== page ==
Having signed for the club last Thursday, it was straight into the action for keeper Mark Howard on Saturday, and what an introduction to the fans it became as he saved a penalty and picked up the man-of-the-match award in what became a solid debut.
Speaking about the move on Monday morning, the experienced stopper said: “It all happened quite quickly. With the manager leaving I got a couple of phone calls last week from David Holdsworth and we were just trying to get the deal done. Fortunately it was pretty quick and easy from both sides, and I was delighted to come in.
“There had been contact before, last season it was made from Chris Beech, we had a couple of chats, and I’d also met with David at that time. It just didn’t quite pan out how we’d have hoped.
“I’ve stayed in contact with the club, spoke to David over the past week, and we sorted something out that worked for everybody.
“The length of the deal was something we both had a good chat about. Where the club is, without a manager, we agreed it’s probably a great scenario for us both to say it’s a short-term deal with a view to the rest of the season, and we’ll take it from there.”
Being a free agent through the summer, after his departure from Scunthorpe, meant that he had time to consider his next move, with the Blues a good option for a number of reasons.
“I’ve had loads of offers over the summer and I was in a similar situation last year,” he explained. “It’s about picking the right time and the right contract at the right club.
“I’m based in Preston and my kids go to school there, so that played a big part. I didn’t want a lot of travelling and I didn’t want to move the family, that sort of thing does matter, especially as you get older.
“It was just about waiting and being patient. I’ve been in training with Wigan for five weeks so I felt ready to go. It’s nice to get sorted now, I wouldn’t say it was a relief, I was just waiting for the right opportunity.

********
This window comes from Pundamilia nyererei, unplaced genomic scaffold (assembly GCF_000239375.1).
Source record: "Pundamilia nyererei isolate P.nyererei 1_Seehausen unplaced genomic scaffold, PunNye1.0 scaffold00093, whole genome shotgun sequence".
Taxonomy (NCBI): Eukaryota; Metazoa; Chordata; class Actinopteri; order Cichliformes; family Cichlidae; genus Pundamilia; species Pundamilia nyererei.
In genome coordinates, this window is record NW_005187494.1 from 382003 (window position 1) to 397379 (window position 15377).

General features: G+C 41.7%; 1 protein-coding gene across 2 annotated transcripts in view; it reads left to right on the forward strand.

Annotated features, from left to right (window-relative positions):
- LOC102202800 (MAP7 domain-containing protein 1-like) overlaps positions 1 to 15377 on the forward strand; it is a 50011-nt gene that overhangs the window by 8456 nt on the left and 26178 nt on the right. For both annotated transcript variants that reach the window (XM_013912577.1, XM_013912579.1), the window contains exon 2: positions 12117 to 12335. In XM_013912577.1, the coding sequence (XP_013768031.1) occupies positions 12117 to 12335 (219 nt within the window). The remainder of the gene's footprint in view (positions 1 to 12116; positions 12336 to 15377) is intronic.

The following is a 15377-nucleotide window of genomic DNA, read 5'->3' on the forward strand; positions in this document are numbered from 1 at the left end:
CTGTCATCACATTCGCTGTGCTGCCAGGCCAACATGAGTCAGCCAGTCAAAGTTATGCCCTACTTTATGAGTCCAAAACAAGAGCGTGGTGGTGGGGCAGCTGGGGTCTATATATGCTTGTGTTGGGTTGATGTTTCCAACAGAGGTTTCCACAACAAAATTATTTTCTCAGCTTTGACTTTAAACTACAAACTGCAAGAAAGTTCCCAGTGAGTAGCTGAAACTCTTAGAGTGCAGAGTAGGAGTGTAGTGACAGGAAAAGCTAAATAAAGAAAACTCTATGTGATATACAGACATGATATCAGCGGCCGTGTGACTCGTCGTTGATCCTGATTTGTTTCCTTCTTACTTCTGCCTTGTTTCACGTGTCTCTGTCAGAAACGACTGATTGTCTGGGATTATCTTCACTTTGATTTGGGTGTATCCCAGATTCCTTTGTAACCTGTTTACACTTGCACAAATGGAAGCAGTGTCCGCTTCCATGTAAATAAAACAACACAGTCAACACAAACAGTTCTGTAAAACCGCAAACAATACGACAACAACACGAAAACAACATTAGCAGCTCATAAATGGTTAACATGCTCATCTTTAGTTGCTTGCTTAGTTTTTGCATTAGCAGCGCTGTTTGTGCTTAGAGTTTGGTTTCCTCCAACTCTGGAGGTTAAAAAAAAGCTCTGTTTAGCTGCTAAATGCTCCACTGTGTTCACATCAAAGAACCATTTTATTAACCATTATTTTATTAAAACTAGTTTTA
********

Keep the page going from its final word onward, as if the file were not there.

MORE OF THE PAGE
“And I obviously need to say thank you to Wigan. I’ve got a few contacts there and I can’t thank them enough really. They’ve done me a massive favour by letting me train and keep myself ready and sharp.
“I probably owe them all a bottle of wine when I next see them and I appreciate everything they’ve done for me.”
But we wondered if there had been any periods of doubt, particularly once the season got under way and the games started to tick by.
“That sort of doubt of whatever you want to call it comes more from your family and friends,” he replied. “They’re always asking if you’ve got a club sorted and things like that, and you don’t know how to answer it.
“I have enough faith in my own ability to know that I’m plenty good enough to play league football for a long time. It was just a case of staying calm and almost pretending you aren’t feeling the pressure.
“I’m the kind of person who wants to play. That’s why I’ve been waiting, some of the other options I’ve had haven’t been to play. I could have gone higher up the leagues and maybe sat on the bench, but that wasn’t something I wanted to do. I feel really good, so I just want to keep playing.
“I’m enjoying it even more as I get older. I don’t know whether it’s saying I find it a bit easier, I just don’t think about it as much, don’t take it home as much. I enjoy the day-to-day aspect.
“I feel as you get older you don’t take anything for granted. You know your time you have left might be short, so you go in every day with a good attitude, feeling quite fresh about it.
“I’ve kept on top of things over the summer as well. I’ve started a lot of things away from football, I’m now doing a degree in sports journalism and media, and a bit of coaching on the side. At my age I am looking to the end of my career, but I still feel I’m good to go for another four or five years easily.”
Speaking more about the short-term nature of the contract, he said: “With there being no manager I think that’s one of the reasons why it’s a short-term deal.
“That suits both parties because neither of us know who the next manager will be and what the next steps will be, or anything like that. It was about me just coming in and playing games, so it’s ideal for myself and the club.
“Hopefully I can use my experience, I did a similar thing last year when I signed for Scunthorpe after eight games of the season when they were down near the bottom of the league. We ended up staying up quite comfortably.
“I’ve been brought in here to try and help the lads as much as possible, so if that’s me being on the pitch then that’s obviously what I want. I want to be in the team and affecting results.
“As a goalkeeper you’re an individual playing in a team so as long as I go on the pitch and do the best job I can do, I can’t really affect the way the team plays. As long as I can be myself and be calm in goal, I think that can rub off on the outfielders which will hopefully reflect in their performances.